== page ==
It has become common practice among many architecture and interior design firms to conduct an exit interview whenever a key employee decides to go somewhere else. Firms conduct exit interviews because they can be a valuable recruiting tool. It helps them figure out why employees leave and what their experience was like on the job. The firm can then choose to act on this information, cultivating the changes that will help them retain their top talent.

But for the employee, the experience can be both awkward and challenging. After all, even if you have been on the best of terms with your leaders and peers, if you are resigning in order to take a better position somewhere else, then it can feel as if you are betraying your present firm. In a situation where the conditions of the job were particularly difficult or unpleasant, then the thought of having to go through an exit interview can be all the more agonising.

So the question is, if you are asked to participate in an exit interview after you have handed in your notice of resignation, what should you do? Should you be honest and use your time to air out your grievances? Should you sugar coat what you say, or just lie outright?

The truth is, generally neither of these approaches are the best, so how do you get through a difficult exit interview without burning any bridges?

I know that this may seem counter intuitive, but you will have a lot to gain by approaching the exit interview with the same level of forethought and care that you approached those interviews during the hiring process. As I have mentioned in previous posts, the architecture and design community is smaller than you may realise, and there is a good chance that you will need to be in touch with at least some of your colleagues down the road for references, referrals, or professional advice.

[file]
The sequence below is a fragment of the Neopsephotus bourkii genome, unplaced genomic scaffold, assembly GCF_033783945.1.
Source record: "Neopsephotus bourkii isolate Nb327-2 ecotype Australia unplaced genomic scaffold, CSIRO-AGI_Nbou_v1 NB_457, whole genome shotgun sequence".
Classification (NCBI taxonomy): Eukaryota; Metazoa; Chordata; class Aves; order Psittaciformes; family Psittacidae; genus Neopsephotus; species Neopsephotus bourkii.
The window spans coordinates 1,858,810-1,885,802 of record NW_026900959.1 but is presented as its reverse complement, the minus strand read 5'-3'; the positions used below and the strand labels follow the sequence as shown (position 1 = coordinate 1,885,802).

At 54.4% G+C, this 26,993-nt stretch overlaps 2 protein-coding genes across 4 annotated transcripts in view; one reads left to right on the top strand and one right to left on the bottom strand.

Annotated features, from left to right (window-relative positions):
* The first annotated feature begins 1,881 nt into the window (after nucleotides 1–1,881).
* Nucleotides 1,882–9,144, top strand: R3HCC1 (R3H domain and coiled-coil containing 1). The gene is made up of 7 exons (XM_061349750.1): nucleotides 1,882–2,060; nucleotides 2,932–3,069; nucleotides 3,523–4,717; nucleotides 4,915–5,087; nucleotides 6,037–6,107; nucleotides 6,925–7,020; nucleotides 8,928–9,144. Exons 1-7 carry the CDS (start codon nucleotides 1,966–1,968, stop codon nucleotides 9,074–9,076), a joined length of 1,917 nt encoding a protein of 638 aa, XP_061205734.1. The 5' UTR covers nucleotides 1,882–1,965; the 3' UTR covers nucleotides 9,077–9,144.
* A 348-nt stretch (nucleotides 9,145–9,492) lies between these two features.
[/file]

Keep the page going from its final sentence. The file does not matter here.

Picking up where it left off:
So, think of the exit interview as an opportunity to alter the frame that will shape the perception of your employment at the firm and to offer as much valuable feedback that you can without burning any bridges.

You can start by considering how you will answer the following questions:

  1. Why are you leaving the firm?
  2. What is your overall impression of the firm?
  3. What was your experience like working with peers and senior leadership?
  4. How could the firm improve the working environment?

If you know that certain experiences or perceptions will just fan the flames of discord, then don’t share them. The quote, “If you don’t have anything nice to say, then don’t say anything at all,” comes to mind. It is definitely in your best interest to take the emotions out of the equation and stick to the facts in the most objective way possible. After all, it’s your reputation that is on the line.

Even if you do choose to offer some sort of critique, be tactful and only mention the things that may potentially bring some real benefit to you or your former employer. Whether they will act on it or not is their decision; you are just doing your part.

In the end, you may be able to turn that potentially awkward situation into a bridge building career opportunity.